Okay, a quick RingBuffer to queue what's going out or coming in, and then deal with the sending/receiving processing after - and now the sending happens in one packet, and the receiving processes the bytes after they've been received in a safer way. So I can, for example, swivel the shoulders at the same time that I'm driving forward. Or have it play sounds while moving the shoulder. Or whatever.

So that's A2 sorted! A3: the teensy is doing a great job. Mostly. The WAV files are a bit loud, compared to the audio input from the wireless mic. A little input level fixing in the mixer code, and we're good there.

The fog machine, on the other hand... well, I bought three different e-cigarettes and we wind up with nothing. The first worked, but didn't seal well. The next two were identical - the battery has too damn much intelligence. "Give me the stupidest one you have; that's less for me to undo." And even that wasn't dumb enough. It has this silly "five button presses to disable the battery" which is fine, and some "three button presses to set some value or other" which I don't really understand (and doesn't match its documentation), and if that had been all, ti would have been okay.

It wasn't okay.

Apparently the embedded battery controllers hate - HATE - to have the batteries actually removed. They go in to some undocumented mode to not allow you do anything until... well, I don't know what. Yet.

This was the time to fish or cut bait. I wanted everything else done; this thing was sucking up all my time, with no obvious solution; well, it's gotta go. On to the "future" pile for you.

Which leads to the good news: everything else did get done!

Tuning the drive controllers took some time, and I finished it in the hotel with some help from a volunteer Dalek and Adipose:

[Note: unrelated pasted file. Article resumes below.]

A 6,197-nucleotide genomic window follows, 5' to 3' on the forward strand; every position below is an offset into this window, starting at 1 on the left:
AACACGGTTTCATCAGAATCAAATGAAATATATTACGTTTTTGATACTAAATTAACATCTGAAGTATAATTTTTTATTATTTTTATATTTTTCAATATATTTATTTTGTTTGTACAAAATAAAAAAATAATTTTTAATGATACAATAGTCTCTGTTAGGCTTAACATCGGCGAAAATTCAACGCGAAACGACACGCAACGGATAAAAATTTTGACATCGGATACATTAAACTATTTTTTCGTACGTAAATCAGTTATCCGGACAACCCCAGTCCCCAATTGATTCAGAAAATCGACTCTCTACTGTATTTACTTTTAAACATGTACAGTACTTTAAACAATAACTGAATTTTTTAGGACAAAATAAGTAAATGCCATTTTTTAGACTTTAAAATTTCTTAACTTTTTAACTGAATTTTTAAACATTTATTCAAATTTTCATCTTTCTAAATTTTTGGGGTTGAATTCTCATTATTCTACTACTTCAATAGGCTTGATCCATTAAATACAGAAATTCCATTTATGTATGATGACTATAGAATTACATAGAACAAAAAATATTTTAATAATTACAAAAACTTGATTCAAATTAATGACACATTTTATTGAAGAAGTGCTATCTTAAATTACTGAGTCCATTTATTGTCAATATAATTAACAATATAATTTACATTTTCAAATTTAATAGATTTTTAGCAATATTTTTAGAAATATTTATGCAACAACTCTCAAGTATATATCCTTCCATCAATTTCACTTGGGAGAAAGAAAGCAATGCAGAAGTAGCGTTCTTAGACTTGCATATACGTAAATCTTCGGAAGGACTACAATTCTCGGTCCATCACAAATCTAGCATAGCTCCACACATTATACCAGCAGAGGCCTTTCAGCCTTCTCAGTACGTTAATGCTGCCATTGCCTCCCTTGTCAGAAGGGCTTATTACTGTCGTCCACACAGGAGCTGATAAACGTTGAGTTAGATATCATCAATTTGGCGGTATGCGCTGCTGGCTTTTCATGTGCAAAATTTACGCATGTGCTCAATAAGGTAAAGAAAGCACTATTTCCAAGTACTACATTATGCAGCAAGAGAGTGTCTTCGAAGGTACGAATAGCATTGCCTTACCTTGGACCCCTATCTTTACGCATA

Driving control still needs some improvement; I need to add trim pots to the two D-to-A lines in order to calibrate the two motors. As it is, one drives stronger than the other; by adding two trim pots, I should be able to even them out a bit which will make driving straight a little easier.

Over the weekend Bob ran in to a couple of walls (whoops) without sustaining any major damage (but will need some repainting next year!).

The only real casualty of the weekend was on the way in to the hotel from the car:

... this is a view of the bottom of Bob's carrying case; the missing wheel ripped completely off in the parking lot, making it a little difficult to pilot. But the case did its job and projected Bob through the calamity just fine.

The new power system worked much better than expected. I *never* had to recharge the battery in Bob. The remote never ran out of power, but I did plug it in to recharge it regularly.

And that concludes the 2016 rebuild for "just the drive motors". Recapping:

* new drive motor, wheel, and controller rebuild

* new removable base that easily separates from the model

* new audio system with live voice changer

* electrical system replacement (12v -> 36v)

* new remote and RF engine

* repainting

* rebuilding the interior of the carrying case due to new height of model + wheel base

Phew! 'Till next year...